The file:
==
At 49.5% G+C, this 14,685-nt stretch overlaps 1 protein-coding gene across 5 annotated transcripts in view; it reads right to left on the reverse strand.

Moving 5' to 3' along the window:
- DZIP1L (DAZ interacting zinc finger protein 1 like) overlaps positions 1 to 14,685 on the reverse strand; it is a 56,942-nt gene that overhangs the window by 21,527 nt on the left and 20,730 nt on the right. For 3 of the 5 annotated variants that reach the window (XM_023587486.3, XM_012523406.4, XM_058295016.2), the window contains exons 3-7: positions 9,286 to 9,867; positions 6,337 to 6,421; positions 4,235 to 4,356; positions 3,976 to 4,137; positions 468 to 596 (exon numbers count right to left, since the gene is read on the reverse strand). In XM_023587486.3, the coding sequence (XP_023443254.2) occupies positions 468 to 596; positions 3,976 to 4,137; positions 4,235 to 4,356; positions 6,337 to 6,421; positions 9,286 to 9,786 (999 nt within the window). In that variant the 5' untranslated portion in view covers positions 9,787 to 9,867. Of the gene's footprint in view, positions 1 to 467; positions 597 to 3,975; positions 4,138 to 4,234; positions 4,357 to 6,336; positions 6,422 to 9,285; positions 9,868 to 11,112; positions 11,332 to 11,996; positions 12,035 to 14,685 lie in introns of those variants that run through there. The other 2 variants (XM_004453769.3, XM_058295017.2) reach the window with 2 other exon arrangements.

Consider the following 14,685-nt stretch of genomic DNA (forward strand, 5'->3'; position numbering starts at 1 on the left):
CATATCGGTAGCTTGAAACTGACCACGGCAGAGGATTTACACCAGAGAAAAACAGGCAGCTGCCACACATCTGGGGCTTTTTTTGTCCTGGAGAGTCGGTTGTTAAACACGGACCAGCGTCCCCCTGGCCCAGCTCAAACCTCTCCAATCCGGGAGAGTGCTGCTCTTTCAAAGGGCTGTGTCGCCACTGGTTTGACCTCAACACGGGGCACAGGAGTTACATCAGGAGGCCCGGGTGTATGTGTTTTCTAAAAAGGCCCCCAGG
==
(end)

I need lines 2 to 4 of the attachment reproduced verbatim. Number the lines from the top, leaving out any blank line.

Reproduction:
Moving 5' to 3' along the window:
- DZIP1L (DAZ interacting zinc finger protein 1 like) overlaps positions 1 to 14,685 on the reverse strand; it is a 56,942-nt gene that overhangs the window by 21,527 nt on the left and 20,730 nt on the right. For 3 of the 5 annotated variants that reach the window (XM_023587486.3, XM_012523406.4, XM_058295016.2), the window contains exons 3-7: positions 9,286 to 9,867; positions 6,337 to 6,421; positions 4,235 to 4,356; positions 3,976 to 4,137; positions 468 to 596 (exon numbers count right to left, since the gene is read on the reverse strand). In XM_023587486.3, the coding sequence (XP_023443254.2) occupies positions 468 to 596; positions 3,976 to 4,137; positions 4,235 to 4,356; positions 6,337 to 6,421; positions 9,286 to 9,786 (999 nt within the window). In that variant the 5' untranslated portion in view covers positions 9,787 to 9,867. Of the gene's footprint in view, positions 1 to 467; positions 597 to 3,975; positions 4,138 to 4,234; positions 4,357 to 6,336; positions 6,422 to 9,285; positions 9,868 to 11,112; positions 11,332 to 11,996; positions 12,035 to 14,685 lie in introns of those variants that run through there. The other 2 variants (XM_004453769.3, XM_058295017.2) reach the window with 2 other exon arrangements.

Consider the following 14,685-nt stretch of genomic DNA (forward strand, 5'->3'; position numbering starts at 1 on the left):